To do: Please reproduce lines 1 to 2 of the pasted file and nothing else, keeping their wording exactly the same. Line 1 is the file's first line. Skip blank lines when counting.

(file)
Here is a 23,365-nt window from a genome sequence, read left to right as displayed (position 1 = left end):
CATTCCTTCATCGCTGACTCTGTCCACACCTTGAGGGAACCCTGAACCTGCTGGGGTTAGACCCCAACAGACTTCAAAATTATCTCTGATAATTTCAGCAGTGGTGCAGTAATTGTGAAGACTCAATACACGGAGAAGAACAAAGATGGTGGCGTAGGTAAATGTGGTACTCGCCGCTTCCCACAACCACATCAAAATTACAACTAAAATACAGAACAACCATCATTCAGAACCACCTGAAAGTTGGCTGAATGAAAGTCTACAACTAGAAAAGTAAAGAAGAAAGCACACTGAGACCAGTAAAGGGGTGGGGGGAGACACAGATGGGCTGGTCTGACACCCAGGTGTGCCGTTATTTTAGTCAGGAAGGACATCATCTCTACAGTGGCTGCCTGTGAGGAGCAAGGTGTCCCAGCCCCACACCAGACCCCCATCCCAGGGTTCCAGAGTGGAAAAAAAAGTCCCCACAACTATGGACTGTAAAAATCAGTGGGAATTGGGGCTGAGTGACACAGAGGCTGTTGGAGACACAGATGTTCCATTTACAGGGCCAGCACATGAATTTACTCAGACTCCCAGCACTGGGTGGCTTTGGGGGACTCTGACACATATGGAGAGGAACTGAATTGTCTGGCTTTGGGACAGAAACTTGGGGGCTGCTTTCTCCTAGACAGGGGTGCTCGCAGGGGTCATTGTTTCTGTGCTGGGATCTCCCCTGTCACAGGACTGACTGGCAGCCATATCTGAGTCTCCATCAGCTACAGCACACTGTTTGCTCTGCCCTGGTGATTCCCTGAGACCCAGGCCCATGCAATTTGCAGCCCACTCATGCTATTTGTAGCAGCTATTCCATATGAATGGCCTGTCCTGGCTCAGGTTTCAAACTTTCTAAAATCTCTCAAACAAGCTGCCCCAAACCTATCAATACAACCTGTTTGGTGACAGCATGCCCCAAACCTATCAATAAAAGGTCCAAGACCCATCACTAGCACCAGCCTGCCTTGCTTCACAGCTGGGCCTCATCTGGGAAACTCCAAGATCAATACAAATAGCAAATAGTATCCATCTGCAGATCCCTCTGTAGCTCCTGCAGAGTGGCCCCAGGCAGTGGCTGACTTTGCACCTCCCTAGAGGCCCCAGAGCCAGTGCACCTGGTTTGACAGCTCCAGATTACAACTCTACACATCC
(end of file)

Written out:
Here is a 23,365-nt window from a genome sequence, read left to right as displayed (position 1 = left end):
CATTCCTTCATCGCTGACTCTGTCCACACCTTGAGGGAACCCTGAACCTGCTGGGGTTAGACCCCAACAGACTTCAAAATTATCTCTGATAATTTCAGCAGTGGTGCAGTAATTGTGAAGACTCAATACACGGAGAAGAACAAAGATGGTGGCGTAGGTAAATGTGGTACTCGCCGCTTCCCACAACCACATCAAAATTACAACTAAAATACAGAACAACCATCATTCAGAACCACCTGAAAGTTGGCTGAATGAAAGTCTACAACTAGAAAAGTAAAGAAGAAAGCACACTGAGACCAGTAAAGGGGTGGGGGGAGACACAGATGGGCTGGTCTGACACCCAGGTGTGCCGTTATTTTAGTCAGGAAGGACATCATCTCTACAGTGGCTGCCTGTGAGGAGCAAGGTGTCCCAGCCCCACACCAGACCCCCATCCCAGGGTTCCAGAGTGGAAAAAAAAGTCCCCACAACTATGGACTGTAAAAATCAGTGGGAATTGGGGCTGAGTGACACAGAGGCTGTTGGAGACACAGATGTTCCATTTACAGGGCCAGCACATGAATTTACTCAGACTCCCAGCACTGGGTGGCTTTGGGGGACTCTGACACATATGGAGAGGAACTGAATTGTCTGGCTTTGGGACAGAAACTTGGGGGCTGCTTTCTCCTAGACAGGGGTGCTCGCAGGGGTCATTGTTTCTGTGCTGGGATCTCCCCTGTCACAGGACTGACTGGCAGCCATATCTGAGTCTCCATCAGCTACAGCACACTGTTTGCTCTGCCCTGGTGATTCCCTGAGACCCAGGCCCATGCAATTTGCAGCCCACTCATGCTATTTGTAGCAGCTATTCCATATGAATGGCCTGTCCTGGCTCAGGTTTCAAACTTTCTAAAATCTCTCAAACAAGCTGCCCCAAACCTATCAATACAACCTGTTTGGTGACAGCATGCCCCAAACCTATCAATAAAAGGTCCAAGACCCATCACTAGCACCAGCCTGCCTTGCTTCACAGCTGGGCCTCATCTGGGAAACTCCAAGATCAATACAAATAGCAAATAGTATCCATCTGCAGATCCCTCTGTAGCTCCTGCAGAGTGGCCCCAGGCAGTGGCTGACTTTGCACCTCCCTAGAGGCCCCAGAGCCAGTGCACCTGGTTTGACAGCTCCAGATTACAACTCTACACATCC